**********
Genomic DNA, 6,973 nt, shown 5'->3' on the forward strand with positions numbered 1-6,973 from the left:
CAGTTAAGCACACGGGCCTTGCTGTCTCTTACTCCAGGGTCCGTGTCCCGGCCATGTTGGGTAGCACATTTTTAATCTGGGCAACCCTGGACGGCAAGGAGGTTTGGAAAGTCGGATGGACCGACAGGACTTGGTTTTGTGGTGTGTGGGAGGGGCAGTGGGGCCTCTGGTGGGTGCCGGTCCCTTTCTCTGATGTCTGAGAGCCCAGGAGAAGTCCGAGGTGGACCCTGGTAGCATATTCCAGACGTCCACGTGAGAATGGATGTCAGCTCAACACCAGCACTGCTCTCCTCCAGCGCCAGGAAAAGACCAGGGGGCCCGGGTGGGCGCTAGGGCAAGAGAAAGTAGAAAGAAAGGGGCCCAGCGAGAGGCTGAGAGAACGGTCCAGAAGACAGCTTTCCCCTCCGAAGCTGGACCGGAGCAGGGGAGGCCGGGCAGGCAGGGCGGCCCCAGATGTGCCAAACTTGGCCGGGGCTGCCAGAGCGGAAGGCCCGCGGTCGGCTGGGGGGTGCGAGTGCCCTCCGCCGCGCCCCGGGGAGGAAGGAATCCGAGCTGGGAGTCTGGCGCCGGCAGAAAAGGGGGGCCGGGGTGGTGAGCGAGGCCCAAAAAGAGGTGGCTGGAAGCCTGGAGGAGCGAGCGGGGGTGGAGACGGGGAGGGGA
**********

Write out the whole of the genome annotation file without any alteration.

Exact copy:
Genomic DNA, 6,973 nt, shown 5'->3' on the forward strand with positions numbered 1-6,973 from the left:
CAGTTAAGCACACGGGCCTTGCTGTCTCTTACTCCAGGGTCCGTGTCCCGGCCATGTTGGGTAGCACATTTTTAATCTGGGCAACCCTGGACGGCAAGGAGGTTTGGAAAGTCGGATGGACCGACAGGACTTGGTTTTGTGGTGTGTGGGAGGGGCAGTGGGGCCTCTGGTGGGTGCCGGTCCCTTTCTCTGATGTCTGAGAGCCCAGGAGAAGTCCGAGGTGGACCCTGGTAGCATATTCCAGACGTCCACGTGAGAATGGATGTCAGCTCAACACCAGCACTGCTCTCCTCCAGCGCCAGGAAAAGACCAGGGGGCCCGGGTGGGCGCTAGGGCAAGAGAAAGTAGAAAGAAAGGGGCCCAGCGAGAGGCTGAGAGAACGGTCCAGAAGACAGCTTTCCCCTCCGAAGCTGGACCGGAGCAGGGGAGGCCGGGCAGGCAGGGCGGCCCCAGATGTGCCAAACTTGGCCGGGGCTGCCAGAGCGGAAGGCCCGCGGTCGGCTGGGGGGTGCGAGTGCCCTCCGCCGCGCCCCGGGGAGGAAGGAATCCGAGCTGGGAGTCTGGCGCCGGCAGAAAAGGGGGGCCGGGGTGGTGAGCGAGGCCCAAAAAGAGGTGGCTGGAAGCCTGGAGGAGCGAGCGGGGGTGGAGACGGGGAGGGGA